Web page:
The same idea of pride and social connectivity is something that permeates through the Danish workplace. The domination of companies in certain industries — for example, Maersk, the world’s largest shipping container company, and Vestas, the leader in wind energy — is in part due to the injection of the Danish cultural norm system into these businesses, Siegel said.
There is also a downside to this laser-focused pride and loyalty. It can breed a sense of “stuckedness,” Siegel said, and there may be not enough external new blood to make different, innovative suggestions.
Such pride bleeds into social interactions. “The level of commitment people have to their company is like the level of commitment they have to their families,” Siegel said. He gave the example of a friend talking about layoffs at a company. “I have to let my friends and colleagues know that we’re not going to be together anymore,” she said, which is more of a familiar approach to layoffs than a formal approach that may be favored by American companies.
Social connectivity has a few valuable benefits to companies. For starters, people tend to stay at companies longer. “In America, people rent companies. Not in Denmark,” Siegel said. People rely more on face-to-face communication than electronic communication. People eat lunch together, and the American construct of eating at one’s desk is uncommon. “Americans view that as an indication of dedication,” Siegel said. “The Danes see it as a measure of neurotic addiction.”
Danish workers tend to have a healthier sense of work-life balance than Americans. “When they’re at work, the intensity of what they do is high and their level of commitment, focus and performance is high, but they also seem to be able to leave that behind,” Siegel said.
Many aspects of Danish culture might not be as attractive to an uncompromising capitalist. For instance, many Danish companies operate like an extended family. They’re consensus-based where everyone gets a vote, which can make decision-making slow, Siegel said. Likewise, Danish firms tend to value a more constant and reliable way forward rather than a risky and uncertain but potentially innovative one. American companies with humanist values can take this Danish ideal that everyone has value in the decision-making process into consideration.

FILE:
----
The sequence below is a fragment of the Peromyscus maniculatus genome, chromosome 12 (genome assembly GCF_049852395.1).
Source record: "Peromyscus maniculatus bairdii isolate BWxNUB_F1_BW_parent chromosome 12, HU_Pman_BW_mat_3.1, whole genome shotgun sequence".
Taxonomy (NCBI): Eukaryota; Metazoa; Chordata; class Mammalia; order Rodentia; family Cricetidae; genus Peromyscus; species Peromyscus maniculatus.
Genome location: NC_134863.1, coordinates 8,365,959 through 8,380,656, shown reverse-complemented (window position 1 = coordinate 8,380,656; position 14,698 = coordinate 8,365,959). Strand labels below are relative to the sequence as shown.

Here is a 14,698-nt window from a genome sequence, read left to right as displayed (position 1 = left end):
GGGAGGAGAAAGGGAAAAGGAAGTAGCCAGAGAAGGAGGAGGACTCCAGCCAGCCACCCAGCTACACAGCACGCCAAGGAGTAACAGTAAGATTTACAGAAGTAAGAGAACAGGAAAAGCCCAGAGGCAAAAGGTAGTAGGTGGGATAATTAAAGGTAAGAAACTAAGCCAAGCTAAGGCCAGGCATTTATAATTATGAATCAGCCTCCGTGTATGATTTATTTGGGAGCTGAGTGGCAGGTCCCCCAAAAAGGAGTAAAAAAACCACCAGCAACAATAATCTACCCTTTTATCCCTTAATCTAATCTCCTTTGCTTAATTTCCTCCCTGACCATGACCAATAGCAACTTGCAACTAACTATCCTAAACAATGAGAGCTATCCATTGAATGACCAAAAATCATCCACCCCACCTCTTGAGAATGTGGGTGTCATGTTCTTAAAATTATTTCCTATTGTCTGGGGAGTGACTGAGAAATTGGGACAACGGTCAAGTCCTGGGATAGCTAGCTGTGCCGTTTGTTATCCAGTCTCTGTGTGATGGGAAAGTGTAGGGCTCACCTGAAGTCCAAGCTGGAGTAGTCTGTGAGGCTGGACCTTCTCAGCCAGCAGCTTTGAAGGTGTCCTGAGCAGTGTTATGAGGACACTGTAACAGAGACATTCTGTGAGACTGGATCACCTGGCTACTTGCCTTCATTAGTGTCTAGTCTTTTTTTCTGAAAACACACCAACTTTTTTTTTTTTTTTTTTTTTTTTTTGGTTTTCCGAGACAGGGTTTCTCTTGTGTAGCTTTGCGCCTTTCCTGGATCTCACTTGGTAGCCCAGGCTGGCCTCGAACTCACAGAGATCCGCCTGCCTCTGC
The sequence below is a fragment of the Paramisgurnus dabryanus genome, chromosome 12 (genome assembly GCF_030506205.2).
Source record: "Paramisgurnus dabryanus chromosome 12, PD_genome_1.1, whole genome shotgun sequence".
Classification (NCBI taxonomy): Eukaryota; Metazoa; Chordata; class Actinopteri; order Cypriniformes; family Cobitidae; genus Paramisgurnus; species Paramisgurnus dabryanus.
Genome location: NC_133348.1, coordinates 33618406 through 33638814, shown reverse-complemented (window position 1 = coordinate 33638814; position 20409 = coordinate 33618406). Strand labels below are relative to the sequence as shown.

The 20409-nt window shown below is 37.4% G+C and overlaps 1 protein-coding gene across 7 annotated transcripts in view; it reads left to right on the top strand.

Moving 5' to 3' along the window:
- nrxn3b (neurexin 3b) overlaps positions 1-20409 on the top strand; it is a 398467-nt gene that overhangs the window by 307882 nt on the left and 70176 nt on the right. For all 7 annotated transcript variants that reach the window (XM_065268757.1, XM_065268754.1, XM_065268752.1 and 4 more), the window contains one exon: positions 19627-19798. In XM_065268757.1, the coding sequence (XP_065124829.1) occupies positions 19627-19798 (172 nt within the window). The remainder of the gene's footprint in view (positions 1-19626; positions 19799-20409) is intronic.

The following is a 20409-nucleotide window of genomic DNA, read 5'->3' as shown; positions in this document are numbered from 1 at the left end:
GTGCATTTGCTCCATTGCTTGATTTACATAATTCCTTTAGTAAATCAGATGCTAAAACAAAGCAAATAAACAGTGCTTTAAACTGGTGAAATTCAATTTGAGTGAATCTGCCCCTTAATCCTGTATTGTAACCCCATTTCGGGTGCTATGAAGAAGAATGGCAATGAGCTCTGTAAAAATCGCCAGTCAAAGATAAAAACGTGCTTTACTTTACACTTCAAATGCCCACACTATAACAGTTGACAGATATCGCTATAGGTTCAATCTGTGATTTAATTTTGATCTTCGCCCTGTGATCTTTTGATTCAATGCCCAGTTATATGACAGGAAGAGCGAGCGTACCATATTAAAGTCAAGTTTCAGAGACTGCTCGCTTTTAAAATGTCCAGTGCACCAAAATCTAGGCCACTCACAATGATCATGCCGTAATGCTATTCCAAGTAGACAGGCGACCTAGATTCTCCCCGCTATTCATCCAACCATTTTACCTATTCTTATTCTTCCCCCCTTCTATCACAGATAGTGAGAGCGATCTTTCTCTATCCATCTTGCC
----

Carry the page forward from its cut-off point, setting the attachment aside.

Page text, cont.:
Nigeria’s Religious Accommodations
In Nigeria, most corporations exist in a handful of major cities, such as Abuja, Lagos, Kano, Kaduna, Port Harcourt and Ibadan. Employees in the African country will migrate from the country to the city to get these jobs, at which they receive a number of allowances or accommodations and generally stay for a long time, according to Ahmed S. Mohammed, director of talent acquisition at Dartmouth College. Mohammed, son of a diplomat, was born in Togo and has lived all over the world and in many African countries including Nigeria. Although he currently works at Dartmouth, he still maintains contact with friends and colleagues in Nigeria. He also is a board member for a nonprofit called Leadership Initiatives, which does a lot of work in the Northern part of Nigeria.
Nigerian businesses are also very keen on religious accommodations, Mohammed said. People in the country are generally more focused on their religious and spiritual lives. Christianity and Islam are the two major religions in the country and in the workplace; accommodations for those religions at work depend on the owners of the organization as well as the company’s location. In an organization with more workers who practice Islam, for example, employees are afforded time off for prayer five times a day.
Workers in the country also rely heavily on their employers for financial support beyond a salary and basic benefits. It’s not uncommon, Mohammed said, for employers in the country to provided employees with a car or housing allowance.
The housing allowance is something very different from American culture, though some companies do help relocating workers with expenses and temporary housing. In Nigeria, even in a lower-rung professional role, a job will come with a housing allowance that may cover up to all of the employee’s housing expenses for the year, Mohammed said. Nigerians appreciate these allowances, which help them with housing, transportation and even school for their children.
One major difference between American and Nigerian business culture is the importance of social support. “In many cases, people will consider [this] more important than financial support in the workplace,” Mohammed said. For instance, if an employee has a major family event like a wedding, many people from work will attend. Or if an employee is experiencing financial difficulties, co-workers might support them by lending them money. The organization itself might have a program that allows someone to borrow money through a corporate-sponsored credit union, although this formal practice is not as common as the informal practice of co-workers providing direct financial assistance to each other.
“I think that practice helps to solidify a commitment and loyalty within groups of the workplace,” Mohammed said, adding that people tend to stay a long time when they get a job.
AndieBurjek is Talent Economy‘s Contributing Editor. To comment, email firstname.lastname@example.org. This story originally appeared as part of the cover package of Talent Economy‘s Summer 2017 quarterly journal. Click here to view the complete digital edition of the issue.